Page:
English Lessons

So Cason & I finally jumped in. After talking for almost 2 years about wanting to volunteer regularly with a refugee family, we took the plunge. It’s been the commitment factor that has stopped us in the past. Working on my MBA part-time while working full-time, I wasn’t sure if I could commit to spending a couple of hours a week with a family. I certainly did not want to let anyone down. So we put it off, waiting for a better time to come along.

I’m not sure if a better time has actually come along, but we couldn’t put it off any longer. It was one of those obedience things that we knew we were being called to and we had to follow through.

We were matched at the end of April with a young Cuban refugee named Yerandy. He is 30-years-old and lives with his sister, her husband, and their younger brother. We are specifically assigned to Yerandy, but his sister often joins us. Yerandy has been in the U.S. about 5 months and knew virtually no English.

While I’m supposed to know Spanish (it was my 2nd major in college, but based on the current condition of my abilities, I’m embarrassed to admit that), Cason only knows the handful of basic Spanish words that any American knows. It makes for an interesting time.

We try to go to his house twice a week, but that doesn’t always work out. In our short time of doing this, we are already learning some valuable lessons:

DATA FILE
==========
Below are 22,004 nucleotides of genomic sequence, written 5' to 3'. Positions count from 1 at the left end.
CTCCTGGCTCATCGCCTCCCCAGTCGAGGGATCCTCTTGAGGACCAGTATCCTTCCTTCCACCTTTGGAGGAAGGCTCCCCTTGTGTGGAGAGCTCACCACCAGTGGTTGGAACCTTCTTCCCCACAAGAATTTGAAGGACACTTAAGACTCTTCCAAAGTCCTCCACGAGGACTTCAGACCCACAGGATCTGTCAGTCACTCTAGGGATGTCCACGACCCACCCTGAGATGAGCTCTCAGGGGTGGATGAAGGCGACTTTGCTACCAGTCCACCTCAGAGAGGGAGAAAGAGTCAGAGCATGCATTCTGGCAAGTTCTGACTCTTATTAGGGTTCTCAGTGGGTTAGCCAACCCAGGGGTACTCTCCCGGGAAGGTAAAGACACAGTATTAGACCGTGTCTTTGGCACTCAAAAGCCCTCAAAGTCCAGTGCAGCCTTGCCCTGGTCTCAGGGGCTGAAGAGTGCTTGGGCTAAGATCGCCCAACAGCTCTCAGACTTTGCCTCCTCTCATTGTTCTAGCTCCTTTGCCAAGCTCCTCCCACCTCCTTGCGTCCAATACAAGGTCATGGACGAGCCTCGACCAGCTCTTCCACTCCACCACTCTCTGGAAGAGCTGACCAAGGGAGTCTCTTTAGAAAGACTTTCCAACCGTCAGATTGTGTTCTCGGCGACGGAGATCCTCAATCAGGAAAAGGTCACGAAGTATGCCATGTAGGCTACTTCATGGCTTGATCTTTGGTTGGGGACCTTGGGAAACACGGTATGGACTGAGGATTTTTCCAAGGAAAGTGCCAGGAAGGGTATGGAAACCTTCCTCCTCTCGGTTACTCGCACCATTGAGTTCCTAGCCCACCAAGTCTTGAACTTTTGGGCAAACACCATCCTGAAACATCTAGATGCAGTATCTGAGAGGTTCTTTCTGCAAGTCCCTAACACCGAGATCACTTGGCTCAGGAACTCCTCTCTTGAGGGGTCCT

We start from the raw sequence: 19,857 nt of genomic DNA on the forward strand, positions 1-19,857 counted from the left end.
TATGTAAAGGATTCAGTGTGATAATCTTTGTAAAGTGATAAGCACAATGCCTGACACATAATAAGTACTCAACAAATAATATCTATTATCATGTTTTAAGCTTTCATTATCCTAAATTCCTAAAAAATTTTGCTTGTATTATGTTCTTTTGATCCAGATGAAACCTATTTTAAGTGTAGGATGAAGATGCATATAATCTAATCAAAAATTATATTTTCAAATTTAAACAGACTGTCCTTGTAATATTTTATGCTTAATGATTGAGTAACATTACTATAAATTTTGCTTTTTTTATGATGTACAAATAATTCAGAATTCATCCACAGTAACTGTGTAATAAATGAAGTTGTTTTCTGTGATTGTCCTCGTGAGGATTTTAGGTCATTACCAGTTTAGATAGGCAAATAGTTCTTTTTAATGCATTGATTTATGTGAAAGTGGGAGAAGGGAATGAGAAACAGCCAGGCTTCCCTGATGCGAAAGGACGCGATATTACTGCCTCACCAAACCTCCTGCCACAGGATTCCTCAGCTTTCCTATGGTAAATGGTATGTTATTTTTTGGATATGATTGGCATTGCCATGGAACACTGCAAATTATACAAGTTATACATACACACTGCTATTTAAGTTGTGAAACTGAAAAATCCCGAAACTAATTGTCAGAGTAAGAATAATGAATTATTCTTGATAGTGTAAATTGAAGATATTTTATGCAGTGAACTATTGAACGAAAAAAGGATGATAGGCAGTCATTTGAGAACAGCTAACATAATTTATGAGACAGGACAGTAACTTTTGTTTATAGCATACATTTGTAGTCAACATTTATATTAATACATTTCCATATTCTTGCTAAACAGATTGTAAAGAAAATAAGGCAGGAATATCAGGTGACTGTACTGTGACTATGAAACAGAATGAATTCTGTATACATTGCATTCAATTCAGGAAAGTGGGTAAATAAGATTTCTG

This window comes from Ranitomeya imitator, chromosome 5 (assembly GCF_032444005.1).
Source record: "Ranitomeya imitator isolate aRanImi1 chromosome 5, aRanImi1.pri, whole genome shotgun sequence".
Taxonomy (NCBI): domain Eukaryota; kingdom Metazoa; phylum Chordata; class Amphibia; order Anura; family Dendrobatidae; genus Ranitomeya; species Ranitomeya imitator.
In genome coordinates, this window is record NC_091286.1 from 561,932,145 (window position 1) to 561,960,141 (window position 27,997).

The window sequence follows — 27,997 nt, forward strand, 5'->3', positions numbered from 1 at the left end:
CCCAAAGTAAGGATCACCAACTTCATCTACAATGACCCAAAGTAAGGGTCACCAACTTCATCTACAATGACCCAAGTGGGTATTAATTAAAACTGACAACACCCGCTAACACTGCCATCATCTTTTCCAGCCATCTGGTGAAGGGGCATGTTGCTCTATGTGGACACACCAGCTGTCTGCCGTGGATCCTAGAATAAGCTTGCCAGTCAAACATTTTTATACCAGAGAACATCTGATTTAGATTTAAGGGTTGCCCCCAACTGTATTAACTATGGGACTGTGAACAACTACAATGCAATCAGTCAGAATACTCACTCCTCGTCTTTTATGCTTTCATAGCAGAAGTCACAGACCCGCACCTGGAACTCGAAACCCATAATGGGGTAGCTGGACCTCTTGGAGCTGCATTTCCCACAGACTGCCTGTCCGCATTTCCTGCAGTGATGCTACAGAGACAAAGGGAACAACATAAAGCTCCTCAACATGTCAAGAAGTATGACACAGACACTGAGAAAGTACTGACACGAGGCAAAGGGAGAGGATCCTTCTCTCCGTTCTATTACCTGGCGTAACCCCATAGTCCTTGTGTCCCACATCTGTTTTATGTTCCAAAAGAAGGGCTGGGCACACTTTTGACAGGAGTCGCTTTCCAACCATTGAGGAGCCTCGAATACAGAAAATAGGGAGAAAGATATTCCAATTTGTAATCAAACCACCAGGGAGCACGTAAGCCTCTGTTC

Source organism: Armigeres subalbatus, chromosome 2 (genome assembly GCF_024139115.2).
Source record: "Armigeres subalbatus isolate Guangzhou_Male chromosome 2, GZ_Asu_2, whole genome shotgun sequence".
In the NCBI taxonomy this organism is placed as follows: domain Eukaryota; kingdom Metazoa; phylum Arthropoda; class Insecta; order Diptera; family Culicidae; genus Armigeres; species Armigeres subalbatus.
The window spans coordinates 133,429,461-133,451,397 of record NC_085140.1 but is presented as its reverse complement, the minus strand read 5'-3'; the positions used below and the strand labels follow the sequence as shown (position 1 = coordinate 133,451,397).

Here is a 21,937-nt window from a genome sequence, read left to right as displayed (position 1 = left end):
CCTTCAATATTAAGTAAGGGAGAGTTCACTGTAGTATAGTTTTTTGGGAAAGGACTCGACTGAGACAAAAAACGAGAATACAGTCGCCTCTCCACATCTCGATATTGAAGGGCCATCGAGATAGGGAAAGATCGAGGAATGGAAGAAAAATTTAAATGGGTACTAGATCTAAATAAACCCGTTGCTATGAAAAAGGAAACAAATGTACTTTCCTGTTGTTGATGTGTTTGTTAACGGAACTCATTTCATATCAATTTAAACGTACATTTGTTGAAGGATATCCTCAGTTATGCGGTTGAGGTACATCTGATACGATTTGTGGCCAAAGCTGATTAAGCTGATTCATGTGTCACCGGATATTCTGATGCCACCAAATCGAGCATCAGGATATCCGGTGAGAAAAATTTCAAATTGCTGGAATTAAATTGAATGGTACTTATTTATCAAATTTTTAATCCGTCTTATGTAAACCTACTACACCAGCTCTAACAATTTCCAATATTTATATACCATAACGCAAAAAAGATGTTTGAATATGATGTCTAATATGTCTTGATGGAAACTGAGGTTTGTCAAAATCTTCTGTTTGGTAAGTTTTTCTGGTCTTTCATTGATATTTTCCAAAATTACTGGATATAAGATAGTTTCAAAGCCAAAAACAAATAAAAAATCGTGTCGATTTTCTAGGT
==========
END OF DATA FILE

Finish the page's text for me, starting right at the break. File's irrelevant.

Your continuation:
Patience is key.
After showing up to his house twice early on & him not being there, we started to get a bit frustrated. It is an hour drive round-trip & we all know how expensive gas has gotten. But we can’t let ourselves get too upset. Other cultures work differently than ours. Not everyone is as time-obsessed as we Americans. We did get his phone number after that so we can call before to drive over there. Sometimes he’s available at our scheduled times. Sometimes he’s not, and that’s okay.

Sometimes you just have to let things go.
My Spanish has gotten rusty. There are a lot of things we can’t communicate with each other. Even when I call to see if he’s home first, I don’t understand everything he says. I get the gist (are you available – yes or no) and then move on. I’m learning that I don’t always need to know every little detail and always feel in control.

We must honor our commitments, even when we don’t feel like it.
There are many days that we don’t feel like going over there. We have plenty that we need to do at home, or we are just feeling lazy. But when we push through and go, after it’s all said and done, we are very glad that we made the effort.